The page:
On Monday, June 3rd, visiting professor Gorka Elordieta (University of the Basque Country) gave an invited presentation for UC San Diego’s Phonology Interest Group. The talk was titled, “Accents, heads and phrases (and lack thereof) in Basque.” Additionally, Gorka recently published two co-authored articles in festschrift volumes in Basque Country. He writes,

One of the papers examines the role of frequency and quality of input on the acquisition of Basque sibilants by four 7-year-old girls in the same educational program of Basque immersion in Navarre but coming from different linguistic backgrounds (Spanish- vs Basque-dominant) and different contexts/degree of contact with Basque (city vs. small town). The four combinations were analyzed (Spanish dominant & city; Spanish-dominant & small town; Basque-dominant & city; Basque dominant & small town). Basque has three fricative and three affricate sibilants, whereas Spanish only has one fricative and one affricate sibilant. We observed the following gradation in proficiency: Basque-dominant & small town > Basque-dominant & city/Spanish-dominant & small town > Spanish-dominant & city. This paper stresses the importance of the quantity and quality of the input in language acquisition (cf. Lieven 2010, Meisel 2011, Grüter & Paradis 2014, among others).
The other paper is a description of the intonational shapes of statements and polar and wh-interrogatives in Spanish by two patients with dysarthria (one from Parkinson’s disease and the other from a stroke). Their data were compared to that of a control speaker. Both speakers deviated from the control speaker in having more prosodic boundaries, namely one after almost each lexical word. However, the speaker who had suffered a stroke pronounced each syllable in a word independently of the others, showing a descending or downstepping ladder-type of intonation within each prosodic word, which ends in a L boundary tone rather than a H tone signaling continuation as in non-pathological speech. The findings in this paper are based on only two speakers, but they constitute a first-stage empirical contribution to an understanding of what intonational parameters may characterize dysarthric speech. In fact, previous references to the prosodic aspects of dysarthric speech in Spanish are rather general, and this would be the first detailed study that we are aware of.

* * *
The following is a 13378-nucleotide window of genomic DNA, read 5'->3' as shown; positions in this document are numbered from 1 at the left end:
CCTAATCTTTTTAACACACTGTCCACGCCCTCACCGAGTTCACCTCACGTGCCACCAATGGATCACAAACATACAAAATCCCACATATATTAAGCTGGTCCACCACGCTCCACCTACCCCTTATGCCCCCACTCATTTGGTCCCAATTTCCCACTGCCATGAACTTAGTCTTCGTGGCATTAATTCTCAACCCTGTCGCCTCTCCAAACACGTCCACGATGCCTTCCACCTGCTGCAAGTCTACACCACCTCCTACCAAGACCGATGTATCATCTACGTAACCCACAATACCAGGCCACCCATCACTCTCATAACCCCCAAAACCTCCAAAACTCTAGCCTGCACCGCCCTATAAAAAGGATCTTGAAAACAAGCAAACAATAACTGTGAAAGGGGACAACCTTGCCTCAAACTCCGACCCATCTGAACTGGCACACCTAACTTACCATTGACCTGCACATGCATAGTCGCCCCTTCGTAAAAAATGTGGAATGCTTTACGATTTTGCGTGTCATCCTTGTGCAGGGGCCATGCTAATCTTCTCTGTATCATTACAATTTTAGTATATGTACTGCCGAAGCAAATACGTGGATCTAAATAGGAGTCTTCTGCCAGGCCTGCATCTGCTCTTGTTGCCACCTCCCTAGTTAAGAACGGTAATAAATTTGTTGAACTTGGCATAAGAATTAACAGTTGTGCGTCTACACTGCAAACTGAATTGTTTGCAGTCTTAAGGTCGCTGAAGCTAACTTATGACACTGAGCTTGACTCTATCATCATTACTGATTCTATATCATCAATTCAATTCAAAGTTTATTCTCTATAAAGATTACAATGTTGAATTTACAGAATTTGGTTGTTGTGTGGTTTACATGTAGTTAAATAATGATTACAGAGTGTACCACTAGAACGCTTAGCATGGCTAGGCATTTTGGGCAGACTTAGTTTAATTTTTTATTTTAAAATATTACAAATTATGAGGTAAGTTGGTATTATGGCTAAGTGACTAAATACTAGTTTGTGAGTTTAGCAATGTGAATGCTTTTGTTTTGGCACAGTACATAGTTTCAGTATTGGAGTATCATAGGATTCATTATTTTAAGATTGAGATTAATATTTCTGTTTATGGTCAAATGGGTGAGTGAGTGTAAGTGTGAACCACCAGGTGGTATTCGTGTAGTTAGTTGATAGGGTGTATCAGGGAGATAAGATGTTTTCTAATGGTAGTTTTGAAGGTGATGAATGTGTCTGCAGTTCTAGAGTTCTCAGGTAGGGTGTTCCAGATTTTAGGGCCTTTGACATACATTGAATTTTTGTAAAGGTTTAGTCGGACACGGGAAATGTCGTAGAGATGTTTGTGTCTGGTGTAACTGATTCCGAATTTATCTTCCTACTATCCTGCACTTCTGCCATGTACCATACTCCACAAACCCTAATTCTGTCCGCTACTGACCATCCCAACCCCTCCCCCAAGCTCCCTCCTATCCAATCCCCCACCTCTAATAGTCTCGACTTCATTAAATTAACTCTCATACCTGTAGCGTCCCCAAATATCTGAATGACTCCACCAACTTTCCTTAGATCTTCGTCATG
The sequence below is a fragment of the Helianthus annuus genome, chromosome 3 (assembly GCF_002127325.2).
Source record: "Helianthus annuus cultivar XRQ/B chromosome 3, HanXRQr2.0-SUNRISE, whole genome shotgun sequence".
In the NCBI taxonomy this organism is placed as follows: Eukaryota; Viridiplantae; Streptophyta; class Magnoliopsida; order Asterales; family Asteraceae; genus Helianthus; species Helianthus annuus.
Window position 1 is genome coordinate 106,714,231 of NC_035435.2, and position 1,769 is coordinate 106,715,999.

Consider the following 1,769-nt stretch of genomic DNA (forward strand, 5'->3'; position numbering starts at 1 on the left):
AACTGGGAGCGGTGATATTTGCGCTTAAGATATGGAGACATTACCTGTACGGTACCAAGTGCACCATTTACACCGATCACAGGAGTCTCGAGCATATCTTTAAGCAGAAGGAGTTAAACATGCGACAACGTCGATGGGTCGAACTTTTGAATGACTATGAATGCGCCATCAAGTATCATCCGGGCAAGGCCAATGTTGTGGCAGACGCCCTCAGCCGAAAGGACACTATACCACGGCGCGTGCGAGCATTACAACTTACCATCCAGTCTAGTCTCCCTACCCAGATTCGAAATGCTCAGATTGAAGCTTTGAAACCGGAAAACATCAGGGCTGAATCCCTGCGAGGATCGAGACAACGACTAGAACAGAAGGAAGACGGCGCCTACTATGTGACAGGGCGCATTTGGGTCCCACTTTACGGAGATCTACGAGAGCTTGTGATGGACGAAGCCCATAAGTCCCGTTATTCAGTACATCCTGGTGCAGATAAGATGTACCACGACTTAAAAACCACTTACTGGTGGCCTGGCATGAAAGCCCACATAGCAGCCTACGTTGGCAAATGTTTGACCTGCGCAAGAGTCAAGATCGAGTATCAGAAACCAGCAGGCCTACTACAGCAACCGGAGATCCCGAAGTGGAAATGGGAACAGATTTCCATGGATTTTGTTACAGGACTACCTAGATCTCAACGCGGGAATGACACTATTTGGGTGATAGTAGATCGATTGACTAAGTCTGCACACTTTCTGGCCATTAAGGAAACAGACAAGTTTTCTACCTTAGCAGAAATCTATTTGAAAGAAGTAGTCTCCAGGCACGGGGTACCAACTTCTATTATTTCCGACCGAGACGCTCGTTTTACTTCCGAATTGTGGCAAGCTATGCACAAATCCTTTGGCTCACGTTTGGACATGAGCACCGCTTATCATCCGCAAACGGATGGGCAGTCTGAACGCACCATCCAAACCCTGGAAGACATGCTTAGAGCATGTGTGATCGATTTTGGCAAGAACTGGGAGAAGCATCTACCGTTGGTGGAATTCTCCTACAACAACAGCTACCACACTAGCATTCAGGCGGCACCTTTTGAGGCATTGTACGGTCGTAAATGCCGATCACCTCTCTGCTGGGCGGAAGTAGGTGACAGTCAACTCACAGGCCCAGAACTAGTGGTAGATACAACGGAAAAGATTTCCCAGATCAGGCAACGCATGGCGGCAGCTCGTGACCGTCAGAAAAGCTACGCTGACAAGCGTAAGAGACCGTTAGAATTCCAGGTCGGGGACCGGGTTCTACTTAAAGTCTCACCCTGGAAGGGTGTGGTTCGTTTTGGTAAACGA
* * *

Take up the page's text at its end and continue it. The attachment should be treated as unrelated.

Jim McCloskey traveled (semi-successfully) to Boston this weekend to be the commencement speaker at the graduation ceremonies of Boston University’s Linguistics Department. It was an auspicious time to be there since Linguistics at BU has just achieved full departmental status and has added a new PhD program to its degree offerings (the initial cohort of students just completed their first year in the program).  It was a particular point of pleasure for Jim that alumna Emmy Digirolamo was among the MA graduates.  Emmy completed the BA in Linguistics at UCSC in Spring 2018 and graduated from the one-year MA program on Saturday. Jim was also able to catch up with alumna Sabrina Tran, who graduated from UCSC in Spring 2017 and completed the MA in Linguistics at BU a year ago.


Last week Sandy Chung made a quick trip to Saipan, which is still recovering from the effects of Typhoon Yutu. While there, she spent several days doing fieldwork, gave a presentation on Chamorro orthographies and dictionaries to the Public School System’s language teachers, and did some work with the editors of the community-based revision of the Chamorro-English dictionary. She and Matt Wagers will be back in the CNMI in June for their next experiment.


Jess H.-K. Law, doctoral student in Linguistics at Rutgers University, will be joining the Department of Linguistics at UCSC as Assistant Professor in the coming academic year! Jess works in theoretical and experimental linguistics, with a focus on semantics and pragmatics. Specifically, she enjoys puzzling over distributivity, plurality, dynamic semantics, speech acts, bare noun phrases. She writes,

There is no better home for my research and teaching than Linguistics at UC Santa Cruz, and there is no better home for my family than the beautiful city of Santa Cruz. I eagerly look forward to working alongside all the brilliant linguists at the department to push the boundary of linguistics.

Congratulations, Jess!